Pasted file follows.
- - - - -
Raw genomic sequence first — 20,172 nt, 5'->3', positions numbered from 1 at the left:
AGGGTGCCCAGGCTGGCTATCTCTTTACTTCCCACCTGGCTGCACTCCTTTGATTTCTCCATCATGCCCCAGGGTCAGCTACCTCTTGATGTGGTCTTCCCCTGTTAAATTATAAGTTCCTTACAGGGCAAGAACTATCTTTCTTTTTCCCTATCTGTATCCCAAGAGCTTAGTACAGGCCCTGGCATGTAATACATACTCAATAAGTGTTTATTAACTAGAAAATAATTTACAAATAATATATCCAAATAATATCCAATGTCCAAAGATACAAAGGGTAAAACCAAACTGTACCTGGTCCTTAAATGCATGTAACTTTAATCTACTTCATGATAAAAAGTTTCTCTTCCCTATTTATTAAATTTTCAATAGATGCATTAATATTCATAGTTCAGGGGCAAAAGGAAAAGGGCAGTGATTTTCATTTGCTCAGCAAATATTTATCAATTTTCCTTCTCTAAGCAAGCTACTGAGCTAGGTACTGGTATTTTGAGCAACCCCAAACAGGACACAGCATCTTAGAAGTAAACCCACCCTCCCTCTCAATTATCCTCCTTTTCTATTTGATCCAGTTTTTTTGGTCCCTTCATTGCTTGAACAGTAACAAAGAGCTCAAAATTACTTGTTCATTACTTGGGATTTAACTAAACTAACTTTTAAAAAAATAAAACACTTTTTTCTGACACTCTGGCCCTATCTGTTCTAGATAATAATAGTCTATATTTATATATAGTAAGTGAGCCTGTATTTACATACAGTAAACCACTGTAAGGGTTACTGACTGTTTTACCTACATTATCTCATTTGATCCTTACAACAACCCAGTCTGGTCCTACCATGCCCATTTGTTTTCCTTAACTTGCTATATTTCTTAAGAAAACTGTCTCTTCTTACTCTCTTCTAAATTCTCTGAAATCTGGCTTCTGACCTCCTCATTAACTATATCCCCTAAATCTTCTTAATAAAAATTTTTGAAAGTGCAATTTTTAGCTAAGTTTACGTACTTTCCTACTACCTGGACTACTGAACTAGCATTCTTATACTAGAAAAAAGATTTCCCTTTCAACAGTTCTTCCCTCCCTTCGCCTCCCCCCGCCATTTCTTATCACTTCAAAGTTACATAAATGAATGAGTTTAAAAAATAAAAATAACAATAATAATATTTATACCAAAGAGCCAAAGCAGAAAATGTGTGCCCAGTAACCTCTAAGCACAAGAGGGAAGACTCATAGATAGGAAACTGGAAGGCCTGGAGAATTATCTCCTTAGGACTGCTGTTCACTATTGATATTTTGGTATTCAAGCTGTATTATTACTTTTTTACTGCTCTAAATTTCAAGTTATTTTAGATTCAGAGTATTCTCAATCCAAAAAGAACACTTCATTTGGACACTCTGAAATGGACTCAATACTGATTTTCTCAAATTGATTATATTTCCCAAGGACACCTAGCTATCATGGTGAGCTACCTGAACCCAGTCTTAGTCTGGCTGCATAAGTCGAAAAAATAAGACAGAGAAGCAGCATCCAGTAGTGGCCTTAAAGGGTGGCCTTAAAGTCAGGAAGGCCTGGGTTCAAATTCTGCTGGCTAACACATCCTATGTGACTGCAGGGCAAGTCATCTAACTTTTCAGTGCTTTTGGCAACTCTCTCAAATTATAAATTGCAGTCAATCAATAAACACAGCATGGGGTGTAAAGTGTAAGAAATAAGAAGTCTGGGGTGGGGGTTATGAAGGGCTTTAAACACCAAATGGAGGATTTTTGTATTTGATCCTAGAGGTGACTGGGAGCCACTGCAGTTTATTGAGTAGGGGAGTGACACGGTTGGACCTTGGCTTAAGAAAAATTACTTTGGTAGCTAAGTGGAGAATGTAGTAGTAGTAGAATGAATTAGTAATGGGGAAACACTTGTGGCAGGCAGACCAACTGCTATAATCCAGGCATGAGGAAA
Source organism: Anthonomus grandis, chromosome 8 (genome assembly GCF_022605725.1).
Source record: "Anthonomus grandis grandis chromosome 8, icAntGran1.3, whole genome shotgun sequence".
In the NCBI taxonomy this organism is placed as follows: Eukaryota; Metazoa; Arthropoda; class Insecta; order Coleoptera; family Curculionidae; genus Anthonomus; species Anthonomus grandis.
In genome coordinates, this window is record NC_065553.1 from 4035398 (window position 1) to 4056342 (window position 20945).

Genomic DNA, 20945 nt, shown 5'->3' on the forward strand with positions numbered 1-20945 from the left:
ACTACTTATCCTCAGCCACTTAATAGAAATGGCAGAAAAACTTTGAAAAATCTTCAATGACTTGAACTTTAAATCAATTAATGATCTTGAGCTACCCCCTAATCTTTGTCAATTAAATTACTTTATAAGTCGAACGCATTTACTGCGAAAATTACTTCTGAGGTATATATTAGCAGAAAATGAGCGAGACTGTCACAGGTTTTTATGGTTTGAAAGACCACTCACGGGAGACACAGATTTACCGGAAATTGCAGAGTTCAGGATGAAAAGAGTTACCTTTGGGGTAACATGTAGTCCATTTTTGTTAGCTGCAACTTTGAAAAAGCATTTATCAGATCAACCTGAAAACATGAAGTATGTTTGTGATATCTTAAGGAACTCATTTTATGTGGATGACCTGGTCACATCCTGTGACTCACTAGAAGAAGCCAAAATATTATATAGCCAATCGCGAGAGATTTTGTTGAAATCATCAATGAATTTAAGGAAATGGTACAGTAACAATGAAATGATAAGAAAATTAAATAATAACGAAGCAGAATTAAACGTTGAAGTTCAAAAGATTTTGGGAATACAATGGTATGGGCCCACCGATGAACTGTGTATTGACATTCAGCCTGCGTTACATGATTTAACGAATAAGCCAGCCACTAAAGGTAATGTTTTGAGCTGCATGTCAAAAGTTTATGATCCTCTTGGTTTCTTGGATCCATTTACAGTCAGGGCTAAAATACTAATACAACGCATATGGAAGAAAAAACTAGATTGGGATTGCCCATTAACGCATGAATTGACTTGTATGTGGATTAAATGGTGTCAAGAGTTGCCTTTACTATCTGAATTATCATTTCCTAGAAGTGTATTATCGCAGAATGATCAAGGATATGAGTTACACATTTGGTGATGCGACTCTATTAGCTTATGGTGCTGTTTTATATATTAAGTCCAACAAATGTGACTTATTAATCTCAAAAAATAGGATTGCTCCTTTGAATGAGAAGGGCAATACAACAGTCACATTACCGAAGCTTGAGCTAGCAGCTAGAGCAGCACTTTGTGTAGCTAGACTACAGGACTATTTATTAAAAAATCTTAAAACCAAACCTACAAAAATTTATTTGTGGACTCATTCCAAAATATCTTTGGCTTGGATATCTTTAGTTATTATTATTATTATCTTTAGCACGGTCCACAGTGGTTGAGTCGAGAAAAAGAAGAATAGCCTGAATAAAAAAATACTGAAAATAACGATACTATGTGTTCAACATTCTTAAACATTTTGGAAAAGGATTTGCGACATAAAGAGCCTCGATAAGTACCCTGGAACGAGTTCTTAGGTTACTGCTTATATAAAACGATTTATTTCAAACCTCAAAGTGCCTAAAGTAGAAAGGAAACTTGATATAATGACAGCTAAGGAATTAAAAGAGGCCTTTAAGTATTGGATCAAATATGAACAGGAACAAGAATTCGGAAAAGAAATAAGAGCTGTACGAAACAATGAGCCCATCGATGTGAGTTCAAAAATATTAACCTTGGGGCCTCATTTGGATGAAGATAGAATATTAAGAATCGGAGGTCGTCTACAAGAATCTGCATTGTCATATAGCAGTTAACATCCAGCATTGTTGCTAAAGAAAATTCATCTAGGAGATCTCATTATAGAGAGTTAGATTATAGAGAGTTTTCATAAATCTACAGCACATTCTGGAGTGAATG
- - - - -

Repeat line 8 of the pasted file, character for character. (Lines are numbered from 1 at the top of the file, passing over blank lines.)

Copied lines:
ACTACTTATCCTCAGCCACTTAATAGAAATGGCAGAAAAACTTTGAAAAATCTTCAATGACTTGAACTTTAAATCAATTAATGATCTTGAGCTACCCCCTAATCTTTGTCAATTAAATTACTTTATAAGTCGAACGCATTTACTGCGAAAATTACTTCTGAGGTATATATTAGCAGAAAATGAGCGAGACTGTCACAGGTTTTTATGGTTTGAAAGACCACTCACGGGAGACACAGATTTACCGGAAATTGCAGAGTTCAGGATGAAAAGAGTTACCTTTGGGGTAACATGTAGTCCATTTTTGTTAGCTGCAACTTTGAAAAAGCATTTATCAGATCAACCTGAAAACATGAAGTATGTTTGTGATATCTTAAGGAACTCATTTTATGTGGATGACCTGGTCACATCCTGTGACTCACTAGAAGAAGCCAAAATATTATATAGCCAATCGCGAGAGATTTTGTTGAAATCATCAATGAATTTAAGGAAATGGTACAGTAACAATGAAATGATAAGAAAATTAAATAATAACGAAGCAGAATTAAACGTTGAAGTTCAAAAGATTTTGGGAATACAATGGTATGGGCCCACCGATGAACTGTGTATTGACATTCAGCCTGCGTTACATGATTTAACGAATAAGCCAGCCACTAAAGGTAATGTTTTGAGCTGCATGTCAAAAGTTTATGATCCTCTTGGTTTCTTGGATCCATTTACAGTCAGGGCTAAAATACTAATACAACGCATATGGAAGAAAAAACTAGATTGGGATTGCCCATTAACGCATGAATTGACTTGTATGTGGATTAAATGGTGTCAAGAGTTGCCTTTACTATCTGAATTATCATTTCCTAGAAGTGTATTATCGCAGAATGATCAAGGATATGAGTTACACATTTGGTGATGCGACTCTATTAGCTTATGGTGCTGTTTTATATATTAAGTCCAACAAATGTGACTTATTAATCTCAAAAAATAGGATTGCTCCTTTGAATGAGAAGGGCAATACAACAGTCACATTACCGAAGCTTGAGCTAGCAGCTAGAGCAGCACTTTGTGTAGCTAGACTACAGGACTATTTATTAAAAAATCTTAAAACCAAACCTACAAAAATTTATTTGTGGACTCATTCCAAAATATCTTTGGCTTGGATATCTTTAGTTATTATTATTATTATCTTTAGCACGGTCCACAGTGGTTGAGTCGAGAAAAAGAAGAATAGCCTGAATAAAAAAATACTGAAAATAACGATACTATGTGTTCAACATTCTTAAACATTTTGGAAAAGGATTTGCGACATAAAGAGCCTCGATAAGTACCCTGGAACGAGTTCTTAGGTTACTGCTTATATAAAACGATTTATTTCAAACCTCAAAGTGCCTAAAGTAGAAAGGAAACTTGATATAATGACAGCTAAGGAATTAAAAGAGGCCTTTAAGTATTGGATCAAATATGAACAGGAACAAGAATTCGGAAAAGAAATAAGAGCTGTACGAAACAATGAGCCCATCGATGTGAGTTCAAAAATATTAACCTTGGGGCCTCATTTGGATGAAGATAGAATATTAAGAATCGGAGGTCGTCTACAAGAATCTGCATTGTCATATAGCAGTTAACATCCAGCATTGTTGCTAAAGAAAATTCATCTAGGAGATCTCATTATAGAGAGTTAGATTATAGAGAGTTTTCATAAATCTACAGCACATTCTGGAGTGAATG